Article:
5 Tasks To Prepare Your Landscaping Beds For SpringShare
Spring is a busy time for landscape care. You don't want to overlook the landscaping beds that border your home or add focal points to the lawn. There are a few important tasks that can get them in top shape.
1. Debris Cleanup
Leaves, twigs, and dead plant material can litter the beds once winter snow melts away. There may also still be some dead leaves attached to the perennials, especially if they weren't cut back in autumn. Cleaning up the bed before spring growth begins is important, as the dead plant materials can harbor pests, fungi, bacteria, and viral diseases. It also clears off the soil surface so tender shoots can emerge more easily.
2. Soil Conditioning
Soil nutrients and organic matter need to be replaced annually to replenish what was used by the plants. Spreading a layer of compost over the soil and working it in between perennials will add both nutrients and organic materials. You may also want to have the soil tested to get a more complete nutrient profile. Your landscapers can use the test results to determine the best fertilizer application.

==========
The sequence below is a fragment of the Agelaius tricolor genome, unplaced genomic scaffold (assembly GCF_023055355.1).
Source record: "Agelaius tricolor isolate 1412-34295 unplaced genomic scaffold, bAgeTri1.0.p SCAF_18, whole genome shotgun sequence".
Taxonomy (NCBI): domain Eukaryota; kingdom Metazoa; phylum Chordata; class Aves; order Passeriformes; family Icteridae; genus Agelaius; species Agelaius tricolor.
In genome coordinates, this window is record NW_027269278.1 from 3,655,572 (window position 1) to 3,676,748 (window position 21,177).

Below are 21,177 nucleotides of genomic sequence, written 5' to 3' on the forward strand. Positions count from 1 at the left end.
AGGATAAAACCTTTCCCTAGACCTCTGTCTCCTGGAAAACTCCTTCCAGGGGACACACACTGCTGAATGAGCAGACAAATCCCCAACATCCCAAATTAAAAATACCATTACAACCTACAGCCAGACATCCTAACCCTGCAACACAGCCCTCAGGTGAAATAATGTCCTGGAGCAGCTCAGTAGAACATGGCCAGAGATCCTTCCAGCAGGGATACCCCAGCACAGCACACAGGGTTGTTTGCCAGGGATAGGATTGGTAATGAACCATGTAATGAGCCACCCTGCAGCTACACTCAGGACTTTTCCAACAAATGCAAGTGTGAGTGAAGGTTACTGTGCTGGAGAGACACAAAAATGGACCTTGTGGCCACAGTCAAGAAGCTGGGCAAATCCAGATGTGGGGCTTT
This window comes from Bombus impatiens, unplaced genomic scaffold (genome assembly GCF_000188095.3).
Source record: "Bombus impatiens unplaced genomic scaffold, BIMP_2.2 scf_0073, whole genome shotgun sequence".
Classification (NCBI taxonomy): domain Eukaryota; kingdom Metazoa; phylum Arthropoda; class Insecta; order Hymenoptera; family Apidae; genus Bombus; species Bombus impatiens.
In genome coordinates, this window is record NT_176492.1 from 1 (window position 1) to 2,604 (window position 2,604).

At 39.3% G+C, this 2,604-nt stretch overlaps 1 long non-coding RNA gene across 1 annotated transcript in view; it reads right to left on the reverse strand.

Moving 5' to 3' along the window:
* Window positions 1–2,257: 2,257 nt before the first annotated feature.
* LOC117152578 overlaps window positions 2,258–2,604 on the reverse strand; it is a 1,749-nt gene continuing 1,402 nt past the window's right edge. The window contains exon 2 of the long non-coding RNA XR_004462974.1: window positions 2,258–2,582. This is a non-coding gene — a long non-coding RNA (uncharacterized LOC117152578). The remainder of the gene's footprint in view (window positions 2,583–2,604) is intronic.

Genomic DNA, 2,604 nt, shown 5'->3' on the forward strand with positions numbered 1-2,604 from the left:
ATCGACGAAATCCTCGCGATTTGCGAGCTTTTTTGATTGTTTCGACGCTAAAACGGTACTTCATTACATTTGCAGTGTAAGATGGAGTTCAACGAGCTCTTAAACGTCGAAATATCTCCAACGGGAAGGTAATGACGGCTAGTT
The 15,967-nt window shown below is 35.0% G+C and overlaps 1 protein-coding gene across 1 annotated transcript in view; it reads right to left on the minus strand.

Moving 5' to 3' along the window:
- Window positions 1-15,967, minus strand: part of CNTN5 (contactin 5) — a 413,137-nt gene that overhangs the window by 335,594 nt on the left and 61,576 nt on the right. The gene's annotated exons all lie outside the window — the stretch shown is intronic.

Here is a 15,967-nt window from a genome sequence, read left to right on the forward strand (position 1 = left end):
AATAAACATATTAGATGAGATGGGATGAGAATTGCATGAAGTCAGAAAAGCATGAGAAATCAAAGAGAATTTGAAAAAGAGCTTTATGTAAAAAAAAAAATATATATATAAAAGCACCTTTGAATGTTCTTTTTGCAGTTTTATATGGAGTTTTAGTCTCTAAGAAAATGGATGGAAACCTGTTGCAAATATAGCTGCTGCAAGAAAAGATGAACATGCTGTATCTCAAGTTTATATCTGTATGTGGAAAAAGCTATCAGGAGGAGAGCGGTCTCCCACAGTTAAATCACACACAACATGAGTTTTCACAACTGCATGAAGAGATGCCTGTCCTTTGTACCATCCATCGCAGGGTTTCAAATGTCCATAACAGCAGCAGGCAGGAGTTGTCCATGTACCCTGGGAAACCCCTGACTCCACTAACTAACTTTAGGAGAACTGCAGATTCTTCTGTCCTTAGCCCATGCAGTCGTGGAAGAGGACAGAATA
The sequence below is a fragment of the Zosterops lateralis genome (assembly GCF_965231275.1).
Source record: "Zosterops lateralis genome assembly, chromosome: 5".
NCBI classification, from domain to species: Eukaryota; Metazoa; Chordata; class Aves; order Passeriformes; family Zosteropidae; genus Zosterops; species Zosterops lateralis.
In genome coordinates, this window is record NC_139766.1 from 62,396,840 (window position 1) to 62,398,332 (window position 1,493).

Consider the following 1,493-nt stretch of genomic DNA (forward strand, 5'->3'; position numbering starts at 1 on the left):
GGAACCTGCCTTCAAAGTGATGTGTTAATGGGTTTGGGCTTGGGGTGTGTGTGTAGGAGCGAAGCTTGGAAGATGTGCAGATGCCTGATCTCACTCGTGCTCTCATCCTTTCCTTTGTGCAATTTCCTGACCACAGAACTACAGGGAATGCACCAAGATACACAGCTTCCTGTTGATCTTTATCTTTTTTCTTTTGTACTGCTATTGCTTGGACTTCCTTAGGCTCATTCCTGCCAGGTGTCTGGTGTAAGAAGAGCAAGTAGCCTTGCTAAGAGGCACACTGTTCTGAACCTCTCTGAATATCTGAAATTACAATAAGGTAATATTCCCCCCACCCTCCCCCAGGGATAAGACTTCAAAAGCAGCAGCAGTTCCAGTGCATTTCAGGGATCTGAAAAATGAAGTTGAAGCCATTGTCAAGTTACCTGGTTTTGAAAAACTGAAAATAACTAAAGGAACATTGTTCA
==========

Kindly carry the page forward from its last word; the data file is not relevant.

3. Support Additions
Many plants require support. For example, peonies tend to flop over due to their large, heavy flower blossoms. Peony cages are placed over them as they begin to grow, but before they bud. After flowering, the cages must be put away. Your landscaping contractor will put in supports like peony cages or trellising for vines in early spring just as growth is beginning.
4. Mulch Refresh
Mulch does wonders for a flower bed. It looks pretty, thermally regulates the soil, and it helps retain soil moisture. Even more, it also helps suppress weed growth. Wood chip and bark mulch are great options for landscaping beds because they last the growing season, are attractive, and perform well. Each spring, your landscaper will replenish the mulch layer so that it looks nice and is laid to the proper depth.
5. New Plants
Spring is planting time, especially in any landscaping beds that feature annual flowers. Your landscapers can both help you choose the annuals to use and they can plant them for you properly. It's also a good time to put in perennial herbaceous plants, such as groundcover. If you have plenty of existing perennials, you may want to talk to your landscapers about dividing some and spreading them to new areas in the yard.
Contact a landscaping contractor for more help in preparing your yard for the year.